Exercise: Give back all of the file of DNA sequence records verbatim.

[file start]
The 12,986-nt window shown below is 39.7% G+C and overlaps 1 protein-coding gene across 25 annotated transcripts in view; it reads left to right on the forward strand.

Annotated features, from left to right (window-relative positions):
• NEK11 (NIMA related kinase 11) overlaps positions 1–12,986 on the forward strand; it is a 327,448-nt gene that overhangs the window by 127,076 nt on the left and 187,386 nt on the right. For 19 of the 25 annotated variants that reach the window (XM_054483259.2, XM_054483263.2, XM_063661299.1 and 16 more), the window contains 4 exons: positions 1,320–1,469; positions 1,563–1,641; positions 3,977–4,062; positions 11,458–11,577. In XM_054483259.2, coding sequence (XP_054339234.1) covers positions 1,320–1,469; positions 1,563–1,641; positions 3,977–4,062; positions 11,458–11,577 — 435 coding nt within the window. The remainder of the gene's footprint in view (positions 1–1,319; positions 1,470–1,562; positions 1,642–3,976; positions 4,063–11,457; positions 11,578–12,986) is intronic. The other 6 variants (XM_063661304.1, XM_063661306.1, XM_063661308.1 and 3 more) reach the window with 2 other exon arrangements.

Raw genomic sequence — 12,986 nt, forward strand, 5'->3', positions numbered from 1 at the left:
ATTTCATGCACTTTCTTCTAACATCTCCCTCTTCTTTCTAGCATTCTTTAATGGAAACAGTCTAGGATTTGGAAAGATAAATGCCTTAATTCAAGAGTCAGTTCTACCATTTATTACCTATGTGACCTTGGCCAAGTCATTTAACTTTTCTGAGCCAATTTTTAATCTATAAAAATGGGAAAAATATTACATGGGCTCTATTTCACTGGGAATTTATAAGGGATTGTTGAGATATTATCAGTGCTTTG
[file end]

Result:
The 12,986-nt window shown below is 39.7% G+C and overlaps 1 protein-coding gene across 25 annotated transcripts in view; it reads left to right on the forward strand.

Annotated features, from left to right (window-relative positions):
• NEK11 (NIMA related kinase 11) overlaps positions 1–12,986 on the forward strand; it is a 327,448-nt gene that overhangs the window by 127,076 nt on the left and 187,386 nt on the right. For 19 of the 25 annotated variants that reach the window (XM_054483259.2, XM_054483263.2, XM_063661299.1 and 16 more), the window contains 4 exons: positions 1,320–1,469; positions 1,563–1,641; positions 3,977–4,062; positions 11,458–11,577. In XM_054483259.2, coding sequence (XP_054339234.1) covers positions 1,320–1,469; positions 1,563–1,641; positions 3,977–4,062; positions 11,458–11,577 — 435 coding nt within the window. The remainder of the gene's footprint in view (positions 1–1,319; positions 1,470–1,562; positions 1,642–3,976; positions 4,063–11,457; positions 11,578–12,986) is intronic. The other 6 variants (XM_063661304.1, XM_063661306.1, XM_063661308.1 and 3 more) reach the window with 2 other exon arrangements.

Raw genomic sequence — 12,986 nt, forward strand, 5'->3', positions numbered from 1 at the left:
ATTTCATGCACTTTCTTCTAACATCTCCCTCTTCTTTCTAGCATTCTTTAATGGAAACAGTCTAGGATTTGGAAAGATAAATGCCTTAATTCAAGAGTCAGTTCTACCATTTATTACCTATGTGACCTTGGCCAAGTCATTTAACTTTTCTGAGCCAATTTTTAATCTATAAAAATGGGAAAAATATTACATGGGCTCTATTTCACTGGGAATTTATAAGGGATTGTTGAGATATTATCAGTGCTTTG